Located on Swanson Street, Melbourne, the Design Hub, owned by Australian public research university, stands out from the surrounding buildings with its sequin-like glass facade, constructed with over 17,000 glass discs supported by galvanized steel frames. All of which cover the 9-storey building, and give it that distinctive look. Any glass company, like Ecotech Glass, would be proud to have worked on the building’s outer layering.
Of course, its facade is more than just that. What’s the old saying? ‘Never judge a book by its cover’? The Design Hub is a very good example of that saying. More than a fancy headquarters for some of the RMIT’s faculty, it is also the case study for the researchers that reside in it. The distinctive facade of the building is actually a cleverly designed aspect of its construction, aimed at ensuring the building could easily adapt to any developments in technology, without making any noticeable alterations to the facade at all.
The discs that compromise the facade, are in fact high performance laminates, toughened for safety, and fitted into their positions via aluminium axels held up by galvanized steel frames. Controlled by the building’s computer automation system, the discs, with their recently installed photovoltaic solar cells, will follow the sun’s lighting to ensure maximum natural lightning within the building and generate power. Additionally, the design of the facade gives it the potential to function as a giant digital billboard.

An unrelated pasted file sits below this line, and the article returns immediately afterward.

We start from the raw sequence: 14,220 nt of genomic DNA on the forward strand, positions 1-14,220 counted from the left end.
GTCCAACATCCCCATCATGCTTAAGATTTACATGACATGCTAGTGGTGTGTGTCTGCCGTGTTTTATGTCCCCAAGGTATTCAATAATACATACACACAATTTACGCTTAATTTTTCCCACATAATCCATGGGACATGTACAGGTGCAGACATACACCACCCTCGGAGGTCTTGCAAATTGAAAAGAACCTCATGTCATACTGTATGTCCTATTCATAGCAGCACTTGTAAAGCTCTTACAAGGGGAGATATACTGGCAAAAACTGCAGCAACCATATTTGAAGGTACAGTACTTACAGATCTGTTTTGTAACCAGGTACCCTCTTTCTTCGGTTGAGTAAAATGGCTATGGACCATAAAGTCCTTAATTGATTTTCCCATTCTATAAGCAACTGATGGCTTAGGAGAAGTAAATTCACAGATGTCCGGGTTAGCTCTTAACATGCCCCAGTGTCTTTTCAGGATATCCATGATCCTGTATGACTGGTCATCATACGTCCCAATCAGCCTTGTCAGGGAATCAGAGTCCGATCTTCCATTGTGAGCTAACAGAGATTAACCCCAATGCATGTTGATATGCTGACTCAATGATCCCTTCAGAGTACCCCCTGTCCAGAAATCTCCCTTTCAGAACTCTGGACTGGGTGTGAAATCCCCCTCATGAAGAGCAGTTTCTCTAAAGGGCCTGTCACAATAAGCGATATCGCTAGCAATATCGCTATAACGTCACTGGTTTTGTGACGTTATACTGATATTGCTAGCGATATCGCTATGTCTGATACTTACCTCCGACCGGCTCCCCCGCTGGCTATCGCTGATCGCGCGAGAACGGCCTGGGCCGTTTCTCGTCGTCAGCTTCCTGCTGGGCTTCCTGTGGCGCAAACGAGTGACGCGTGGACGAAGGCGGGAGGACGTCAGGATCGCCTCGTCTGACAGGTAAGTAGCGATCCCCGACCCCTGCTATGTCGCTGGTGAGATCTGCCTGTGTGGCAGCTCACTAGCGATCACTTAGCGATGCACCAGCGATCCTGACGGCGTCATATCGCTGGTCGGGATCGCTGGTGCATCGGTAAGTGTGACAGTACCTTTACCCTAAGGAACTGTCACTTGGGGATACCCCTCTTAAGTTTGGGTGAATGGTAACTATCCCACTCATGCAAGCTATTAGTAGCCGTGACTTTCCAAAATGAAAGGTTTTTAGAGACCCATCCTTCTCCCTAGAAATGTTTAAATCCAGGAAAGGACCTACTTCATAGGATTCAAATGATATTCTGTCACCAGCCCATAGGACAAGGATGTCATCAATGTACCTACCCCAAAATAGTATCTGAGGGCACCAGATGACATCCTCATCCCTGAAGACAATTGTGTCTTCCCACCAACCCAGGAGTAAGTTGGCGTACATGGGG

The building’s iconic facade, deceptively simplistic in its appearance and function, marvellously hide the fact that the building is actually the case study for its inhabitants, who use it to test out the latest developments in glass related technology, something that would, no doubt, be of interest for a company like Ecotech Glass.
The Design Hub is basically an experiment for its researchers, veiled with a simple, sequin-like facade that hides the fact that it is at the forefront of glass technology research, its iconic glass discs housing important developments in the business, and causing the building to be a celebrated project, with tributes like a section of the building permanently on display in the Architectural Glass Collection, found at the Victoria and Albert Museum all the way in London.